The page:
The not so sour story of Basimatsi

Things happen for a reason. And Winfred Tan, co-partner at Kitchen Witchery, learned this when his cafeteria venture had to close.

Things happen for a reason. And Winfred Tan, co-partner at Kitchen Witchery, learned this when his cafeteria venture had to close. Since the customized vinegar made for their food offering was something customers really liked and were looking for, he decided to shift to condiments production instead. And this is where he struck gold.

A coined term for the main ingredients of the beloved sawsawan, Basimatsi borrows its name from BAwang, SIbuyas, kaMATis, and SIli. “Initially, we wanted to come up with just plain and spiced vinegar,” says Tan. “But since all the samples created were equally appreciated by our test groups, we ended up creating six variants. The hot sauce, which came a year later, was the seventh variant, but that was specifically crafted for chili lovers.”

After 7 months of research and development, he came up with a line that satisfies a varied roster of palates. There’s Suka Liso, which is a blend of three kinds of vinegars. It makes for a great base for vinaigrette or your everyday vinegar. Suka Timplado has been infused with Philippine spices and has been the reliable condiment for fried dishes like dried fish or longganisa. As the name implies, Suka Minatamis is subtly sweet because of the addition of molasses. It makes for a wonderful ingredient for adobo or a sawsawan for anyhow na liempo and grilled seafood. Suka Sinalabat is vinegar infused with ginger. It is ideal for curing fish, like in kinilaw. Suka Pinausukan is both smoky and aromatic, while Suka Toyomansi saves you from mixing the favorite condiment combo of soy sauce, vinegar and calamansi juice. Finally, Labuyo Cerveza is a brewed and aged hot sauce, taking inspiration from the process of producing beer. It is their version of sriracha.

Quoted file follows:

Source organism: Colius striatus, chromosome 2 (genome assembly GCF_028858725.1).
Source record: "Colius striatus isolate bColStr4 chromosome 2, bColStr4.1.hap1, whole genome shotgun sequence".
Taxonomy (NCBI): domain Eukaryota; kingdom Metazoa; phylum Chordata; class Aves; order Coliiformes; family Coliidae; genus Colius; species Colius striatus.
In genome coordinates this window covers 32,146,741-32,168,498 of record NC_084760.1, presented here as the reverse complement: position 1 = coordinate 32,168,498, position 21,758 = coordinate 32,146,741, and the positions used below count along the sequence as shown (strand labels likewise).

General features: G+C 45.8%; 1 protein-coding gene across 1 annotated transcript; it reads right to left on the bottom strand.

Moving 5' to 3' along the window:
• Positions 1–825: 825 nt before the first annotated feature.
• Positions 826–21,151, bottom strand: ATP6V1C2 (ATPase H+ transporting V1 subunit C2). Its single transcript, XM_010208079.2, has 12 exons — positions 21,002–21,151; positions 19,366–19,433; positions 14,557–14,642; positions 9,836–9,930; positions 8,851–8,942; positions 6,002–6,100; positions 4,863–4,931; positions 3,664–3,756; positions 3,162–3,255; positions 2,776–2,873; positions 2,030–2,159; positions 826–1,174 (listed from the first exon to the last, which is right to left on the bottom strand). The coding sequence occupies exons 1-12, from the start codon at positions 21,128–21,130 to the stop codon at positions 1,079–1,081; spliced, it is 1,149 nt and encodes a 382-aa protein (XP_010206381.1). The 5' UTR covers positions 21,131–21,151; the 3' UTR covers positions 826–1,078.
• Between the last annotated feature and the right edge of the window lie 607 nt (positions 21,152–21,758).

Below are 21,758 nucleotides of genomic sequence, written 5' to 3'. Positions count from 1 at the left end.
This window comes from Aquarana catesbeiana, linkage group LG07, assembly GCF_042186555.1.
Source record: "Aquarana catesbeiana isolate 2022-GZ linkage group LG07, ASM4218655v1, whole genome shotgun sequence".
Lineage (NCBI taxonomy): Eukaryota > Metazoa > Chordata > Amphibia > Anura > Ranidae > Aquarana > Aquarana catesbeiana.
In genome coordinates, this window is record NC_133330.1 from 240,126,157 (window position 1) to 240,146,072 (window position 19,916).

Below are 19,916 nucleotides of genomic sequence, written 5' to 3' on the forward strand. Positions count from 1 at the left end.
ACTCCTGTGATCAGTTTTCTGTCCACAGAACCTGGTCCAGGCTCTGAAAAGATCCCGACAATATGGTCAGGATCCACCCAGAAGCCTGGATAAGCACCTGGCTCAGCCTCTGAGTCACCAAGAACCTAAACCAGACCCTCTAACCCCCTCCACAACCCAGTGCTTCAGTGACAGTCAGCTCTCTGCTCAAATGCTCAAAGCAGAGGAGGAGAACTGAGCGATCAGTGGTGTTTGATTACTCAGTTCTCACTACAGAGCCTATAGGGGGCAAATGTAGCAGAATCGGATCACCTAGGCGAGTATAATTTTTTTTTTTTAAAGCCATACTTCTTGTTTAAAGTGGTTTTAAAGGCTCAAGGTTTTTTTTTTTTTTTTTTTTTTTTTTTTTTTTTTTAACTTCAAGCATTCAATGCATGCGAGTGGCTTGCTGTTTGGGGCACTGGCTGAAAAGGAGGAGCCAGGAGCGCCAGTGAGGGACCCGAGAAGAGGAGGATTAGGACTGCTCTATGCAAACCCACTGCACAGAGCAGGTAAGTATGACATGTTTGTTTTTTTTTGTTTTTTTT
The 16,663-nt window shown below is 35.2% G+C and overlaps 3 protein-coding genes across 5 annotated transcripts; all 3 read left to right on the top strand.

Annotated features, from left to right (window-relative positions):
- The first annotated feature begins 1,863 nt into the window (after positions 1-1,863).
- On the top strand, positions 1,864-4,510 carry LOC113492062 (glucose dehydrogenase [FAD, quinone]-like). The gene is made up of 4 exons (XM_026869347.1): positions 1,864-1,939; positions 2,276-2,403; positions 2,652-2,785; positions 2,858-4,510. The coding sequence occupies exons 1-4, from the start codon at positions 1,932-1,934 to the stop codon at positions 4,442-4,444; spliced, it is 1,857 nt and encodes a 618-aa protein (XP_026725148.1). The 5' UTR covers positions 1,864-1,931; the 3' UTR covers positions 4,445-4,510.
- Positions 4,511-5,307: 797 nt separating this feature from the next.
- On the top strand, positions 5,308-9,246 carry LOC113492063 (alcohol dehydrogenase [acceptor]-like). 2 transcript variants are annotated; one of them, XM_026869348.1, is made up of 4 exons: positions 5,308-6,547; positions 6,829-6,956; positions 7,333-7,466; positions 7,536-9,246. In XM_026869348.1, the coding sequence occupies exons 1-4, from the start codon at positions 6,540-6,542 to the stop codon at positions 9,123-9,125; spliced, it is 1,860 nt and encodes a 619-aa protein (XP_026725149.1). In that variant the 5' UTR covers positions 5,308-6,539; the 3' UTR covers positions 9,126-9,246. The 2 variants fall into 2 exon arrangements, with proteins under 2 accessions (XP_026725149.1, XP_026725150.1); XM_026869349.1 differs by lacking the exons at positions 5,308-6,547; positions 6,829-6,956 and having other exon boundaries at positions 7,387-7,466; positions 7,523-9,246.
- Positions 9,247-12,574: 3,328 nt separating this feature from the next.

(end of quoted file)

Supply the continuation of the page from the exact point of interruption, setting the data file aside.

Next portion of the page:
“We initially created our own vinegar but we decided to seek regional partners whose livelihood depended on vinegar production,” says Tan. “In order to support our regional partners, we shared our recipe in order to produce the same base vinegar.”

Their vinegars hail from Ilocos, Batangas and Quezon. They are purchased from the regional producers, then blended in their own production facility. 

They are currently in the process of expanding their line with vinegar-based condiments.

Source: Angelo Comsti

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